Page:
Q. What should I expect on the first visit to my doctor?
A. Your doctor will begin by getting your complete health history, followed by a physical examination. The history and physical examination are needed before your condition can be accurately diagnosed or treated. By getting this information, your doctor can begin to determine the source of your problem.
To help get your physical history, your doctor may ask you some questions about your pain and symptoms. The information you give can help your doctor determine your diagnosis. Examples of the questions that you may be asked include:
- When did your pain first begin?
- Was there an injury that may have caused your pain?
- Are you aware of work postures or other factors that may be causing your pain?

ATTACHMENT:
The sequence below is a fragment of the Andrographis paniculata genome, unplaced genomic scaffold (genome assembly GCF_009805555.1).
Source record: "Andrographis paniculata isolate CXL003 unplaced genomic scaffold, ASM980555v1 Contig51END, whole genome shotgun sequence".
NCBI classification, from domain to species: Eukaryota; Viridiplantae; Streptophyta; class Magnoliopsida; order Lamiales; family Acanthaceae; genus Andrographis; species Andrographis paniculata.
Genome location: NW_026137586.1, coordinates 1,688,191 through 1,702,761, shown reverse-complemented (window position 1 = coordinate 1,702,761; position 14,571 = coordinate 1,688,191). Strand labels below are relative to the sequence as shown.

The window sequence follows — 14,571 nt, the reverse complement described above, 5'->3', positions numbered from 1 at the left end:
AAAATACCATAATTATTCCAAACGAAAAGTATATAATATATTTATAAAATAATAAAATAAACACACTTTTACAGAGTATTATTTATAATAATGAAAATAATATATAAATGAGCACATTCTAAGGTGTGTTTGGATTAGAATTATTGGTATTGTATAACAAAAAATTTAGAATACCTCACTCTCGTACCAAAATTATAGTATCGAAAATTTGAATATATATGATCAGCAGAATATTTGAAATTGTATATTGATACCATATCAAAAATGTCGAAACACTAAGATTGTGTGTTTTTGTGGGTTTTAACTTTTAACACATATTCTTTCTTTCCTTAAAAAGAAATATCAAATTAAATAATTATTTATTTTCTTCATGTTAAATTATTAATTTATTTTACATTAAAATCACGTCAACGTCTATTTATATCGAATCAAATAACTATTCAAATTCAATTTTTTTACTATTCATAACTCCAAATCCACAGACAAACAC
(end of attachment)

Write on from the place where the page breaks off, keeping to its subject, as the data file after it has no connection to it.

- Do you have a family history of similar problems?
- Where do you feel the pain? What is the intensity?
- Does the pain radiate to other parts of your body?
- What makes the pain feel better or worse?
- Have you had problems with your bladder or bowels?
During your first visit to the doctor, he or she may also order some tests to help with your diagnosis. These tests may include an x-ray, CT scan, MRI, EMG, or blood test.
Most patients with spinal symptoms will settle with conservative therapy over a 4-5 week period. If the patient fails to improve during this time then a neurosurgical spinal referral should be considered. Other indications for a surgical opinion include:
– severe unremitting pain of any duration that is uncontrollable with opiate analgesia
– a progressive neurological deficit (evolving foot drop or sensory loss)
– cauda equina syndrome (indication for an emergency operation)
– any red flag condition
Below is a copy of a referral pathway for spinal pathology.
After spinal surgery the patient will be seen by the inpatient physiotherapy team before discharge. They will go through a number of exercises and educate the patient about posture, lifting and sitting. Booklets will be provided.